Leadership Philosophy

A lot of job interviews lately have included a question about my approach to leadership, so I thought I would jot down a few thoughts toward an answer.

Leadership really consists in two parts: building the team, and giving the team a focus or mission.

Building the team should be really easy. Most people really want to be a well-respected member of the inner circle. Man is a political animal, as Aristotle said, so people will be trying to clump together naturally. Unfortunately, everyone is different, and they have different ideas, rough edges, and issues, so fitting together has to be dynamically managed. There are a million ways to get at this, each with its own technique, but that would take too long to go over.

Usually a lot of those issues revolve around trust, respect, expectations, and communication, so I try to start with those things first, before branching out.  I did study as a pastor, so I tend to be pretty gentle in my approach at the beginning.  If anything, that’s a weakness of mine: sometimes I’m too slow to rachet down to a more firm, disciplinary approach.  I’m confident I can do 99% of the team building through listening and explaining, if I am given enough time.  But sometimes you don’t have a lot of time to build the team, and you have to use stern words and disciplinary action to get results quickly, which runs the risk of undermining trust and respect if it isn’t done right.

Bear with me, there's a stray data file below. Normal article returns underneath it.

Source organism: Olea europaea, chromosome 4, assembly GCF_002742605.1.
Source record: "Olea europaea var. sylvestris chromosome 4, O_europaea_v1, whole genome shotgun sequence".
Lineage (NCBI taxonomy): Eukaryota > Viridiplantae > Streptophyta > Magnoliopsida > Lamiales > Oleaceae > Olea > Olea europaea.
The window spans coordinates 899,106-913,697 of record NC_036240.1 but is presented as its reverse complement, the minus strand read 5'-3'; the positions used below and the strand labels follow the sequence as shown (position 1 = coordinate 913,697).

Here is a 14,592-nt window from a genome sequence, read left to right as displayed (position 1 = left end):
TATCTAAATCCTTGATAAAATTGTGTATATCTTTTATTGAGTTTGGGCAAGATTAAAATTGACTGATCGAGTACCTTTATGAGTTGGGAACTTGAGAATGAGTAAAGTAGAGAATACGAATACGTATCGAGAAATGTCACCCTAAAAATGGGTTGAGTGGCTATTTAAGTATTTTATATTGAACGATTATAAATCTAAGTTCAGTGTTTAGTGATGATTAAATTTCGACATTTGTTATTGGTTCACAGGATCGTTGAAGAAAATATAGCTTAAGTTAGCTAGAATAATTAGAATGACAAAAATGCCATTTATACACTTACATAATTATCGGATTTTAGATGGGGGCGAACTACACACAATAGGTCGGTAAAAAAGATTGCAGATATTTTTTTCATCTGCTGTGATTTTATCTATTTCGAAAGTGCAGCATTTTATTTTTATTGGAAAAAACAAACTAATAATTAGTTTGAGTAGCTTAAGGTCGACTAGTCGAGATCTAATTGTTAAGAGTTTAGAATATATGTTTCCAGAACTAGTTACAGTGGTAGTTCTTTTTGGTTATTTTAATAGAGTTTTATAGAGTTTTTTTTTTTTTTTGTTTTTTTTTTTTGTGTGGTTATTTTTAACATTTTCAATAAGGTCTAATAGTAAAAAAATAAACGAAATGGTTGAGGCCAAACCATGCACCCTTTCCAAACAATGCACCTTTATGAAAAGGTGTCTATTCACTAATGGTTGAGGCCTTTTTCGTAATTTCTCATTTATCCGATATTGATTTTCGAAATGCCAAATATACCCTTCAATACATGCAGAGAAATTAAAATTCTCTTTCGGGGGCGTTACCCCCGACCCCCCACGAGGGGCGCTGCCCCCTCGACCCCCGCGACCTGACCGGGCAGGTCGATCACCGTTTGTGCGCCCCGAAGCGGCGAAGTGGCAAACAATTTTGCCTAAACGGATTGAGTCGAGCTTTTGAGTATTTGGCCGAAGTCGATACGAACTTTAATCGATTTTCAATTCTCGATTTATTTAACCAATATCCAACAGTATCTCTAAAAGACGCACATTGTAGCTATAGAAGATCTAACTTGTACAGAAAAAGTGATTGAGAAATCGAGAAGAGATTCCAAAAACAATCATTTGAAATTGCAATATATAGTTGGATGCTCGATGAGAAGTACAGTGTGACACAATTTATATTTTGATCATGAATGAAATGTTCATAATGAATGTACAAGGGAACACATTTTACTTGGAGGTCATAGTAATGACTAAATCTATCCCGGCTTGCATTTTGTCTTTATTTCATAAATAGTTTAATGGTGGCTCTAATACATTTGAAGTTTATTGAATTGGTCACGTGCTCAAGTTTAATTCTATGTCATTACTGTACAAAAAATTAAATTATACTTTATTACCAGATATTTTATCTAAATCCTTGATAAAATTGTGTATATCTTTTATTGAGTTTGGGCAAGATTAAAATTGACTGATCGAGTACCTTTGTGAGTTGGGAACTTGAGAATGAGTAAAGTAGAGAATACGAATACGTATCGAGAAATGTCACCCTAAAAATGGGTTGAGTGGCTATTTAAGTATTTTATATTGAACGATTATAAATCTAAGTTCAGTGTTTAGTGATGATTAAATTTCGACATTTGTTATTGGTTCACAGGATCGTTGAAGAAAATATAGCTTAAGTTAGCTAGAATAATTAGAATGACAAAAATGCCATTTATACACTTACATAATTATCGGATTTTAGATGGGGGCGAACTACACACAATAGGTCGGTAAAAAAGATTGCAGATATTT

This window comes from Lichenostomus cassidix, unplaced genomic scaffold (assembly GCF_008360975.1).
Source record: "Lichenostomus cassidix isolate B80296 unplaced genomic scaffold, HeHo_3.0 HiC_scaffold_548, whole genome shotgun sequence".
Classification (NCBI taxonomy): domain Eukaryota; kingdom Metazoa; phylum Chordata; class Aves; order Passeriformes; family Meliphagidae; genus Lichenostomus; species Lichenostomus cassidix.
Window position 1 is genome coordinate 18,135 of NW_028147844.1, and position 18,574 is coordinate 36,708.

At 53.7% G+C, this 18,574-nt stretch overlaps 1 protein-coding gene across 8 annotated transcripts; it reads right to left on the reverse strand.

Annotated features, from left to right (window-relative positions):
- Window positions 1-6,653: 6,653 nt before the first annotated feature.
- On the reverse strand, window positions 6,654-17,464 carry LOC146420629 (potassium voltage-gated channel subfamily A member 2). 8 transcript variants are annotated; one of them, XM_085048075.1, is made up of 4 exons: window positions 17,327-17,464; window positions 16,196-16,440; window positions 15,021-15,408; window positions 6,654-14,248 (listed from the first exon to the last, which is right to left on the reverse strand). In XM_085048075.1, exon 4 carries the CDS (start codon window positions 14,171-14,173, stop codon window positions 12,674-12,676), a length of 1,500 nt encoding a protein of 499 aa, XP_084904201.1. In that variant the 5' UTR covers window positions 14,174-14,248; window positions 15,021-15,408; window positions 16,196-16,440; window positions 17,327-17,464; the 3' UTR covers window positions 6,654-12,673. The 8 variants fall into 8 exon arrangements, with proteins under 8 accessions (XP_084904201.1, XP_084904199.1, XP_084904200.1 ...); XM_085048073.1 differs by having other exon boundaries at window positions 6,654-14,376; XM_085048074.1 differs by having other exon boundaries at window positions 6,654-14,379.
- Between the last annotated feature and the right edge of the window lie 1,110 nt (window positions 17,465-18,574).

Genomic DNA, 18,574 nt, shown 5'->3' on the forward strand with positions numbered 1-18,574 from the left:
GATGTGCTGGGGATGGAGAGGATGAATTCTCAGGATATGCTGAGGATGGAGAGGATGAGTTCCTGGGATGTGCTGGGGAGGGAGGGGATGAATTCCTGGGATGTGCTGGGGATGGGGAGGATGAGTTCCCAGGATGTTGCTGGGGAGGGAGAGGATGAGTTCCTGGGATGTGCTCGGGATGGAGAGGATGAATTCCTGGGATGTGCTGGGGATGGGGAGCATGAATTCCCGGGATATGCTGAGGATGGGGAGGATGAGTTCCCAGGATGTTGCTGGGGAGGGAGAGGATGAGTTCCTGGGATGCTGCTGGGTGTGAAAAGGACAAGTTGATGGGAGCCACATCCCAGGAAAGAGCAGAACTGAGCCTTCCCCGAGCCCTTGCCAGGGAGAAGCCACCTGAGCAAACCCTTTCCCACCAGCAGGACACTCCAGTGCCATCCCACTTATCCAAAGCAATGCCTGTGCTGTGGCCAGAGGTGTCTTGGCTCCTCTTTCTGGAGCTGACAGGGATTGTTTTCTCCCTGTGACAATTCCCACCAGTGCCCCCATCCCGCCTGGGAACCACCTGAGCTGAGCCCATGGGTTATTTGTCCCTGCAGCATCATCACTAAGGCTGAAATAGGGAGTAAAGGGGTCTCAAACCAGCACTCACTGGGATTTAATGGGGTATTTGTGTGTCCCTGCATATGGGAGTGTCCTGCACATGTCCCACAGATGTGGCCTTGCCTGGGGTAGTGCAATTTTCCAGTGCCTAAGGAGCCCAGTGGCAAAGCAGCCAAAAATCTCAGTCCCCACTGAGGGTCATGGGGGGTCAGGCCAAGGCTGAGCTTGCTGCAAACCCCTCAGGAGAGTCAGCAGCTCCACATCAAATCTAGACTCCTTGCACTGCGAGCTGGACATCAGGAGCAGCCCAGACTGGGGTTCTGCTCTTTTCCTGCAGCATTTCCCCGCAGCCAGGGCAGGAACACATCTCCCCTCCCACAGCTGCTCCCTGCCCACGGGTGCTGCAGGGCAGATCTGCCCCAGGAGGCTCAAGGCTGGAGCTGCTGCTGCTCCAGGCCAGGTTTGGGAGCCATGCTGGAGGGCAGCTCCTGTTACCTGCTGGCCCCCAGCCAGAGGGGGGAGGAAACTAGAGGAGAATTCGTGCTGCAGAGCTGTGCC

Usually I compensate for my gentle team-building with a high tempo urgency around the mission.  A team without an objective is just a social club and doesn’t belong at the workplace anyway.  Focusing on the mission takes pressure off of the political aspects of the team and gives me time to build trust through communication.  It also allows me to make dynamic changes to the structure of the group by pointing at the metrics I am targeting.  If the change didn’t produce the desired result, it should be obvious why we’re making another change.

In terms of setting the mission, I am a process guy, and I like incremental improvement.  I have seen leadership that just picks an objective, throws all the resources available at it until it goes away, and then picks a new objective. It drives me crazy.  It’s like weeding a garden every two years, or washing dishes only when you run out of spoons.  I want to  take territory and hold it; I hate to give up ground.  So I tend to find the most urgent problem, do what I can to deal with the immediate fallout, and then identify procedural changes we can make to correct that issue permanently.  Then I will move on to the next set of problems, coming back regularly to make sure we haven’t fallen back on previous issues.  This means you may not see a lot of dramatic progress at the beginning.  What you will see is consistent progress so that, usually around 6 months to a year, my team stands out in every category across the board.

The last thing you will see is development of subordinates.  I see a lot of correlation between building a team and raising a family.  As a dad, I’m not just raising some kids to hopefully be successful someday.  I’m training my children how to train their children to raise their children.  In the same way, I expect to see personal development in my team, so that they are giving me advice how to build my team, which shows that they are ready to lead their own teams and develop them too.  Fortunately, developing my subordinates into leaders takes the same techniques as building the team in the first place: listening, communication, imparting a vision, etc.

Author: KB French

Formerly many things, including theology student, mime, jr. high Latin teacher, and Army logistics officer. Currently in the National Guard, and employed as a civilian... somewhere

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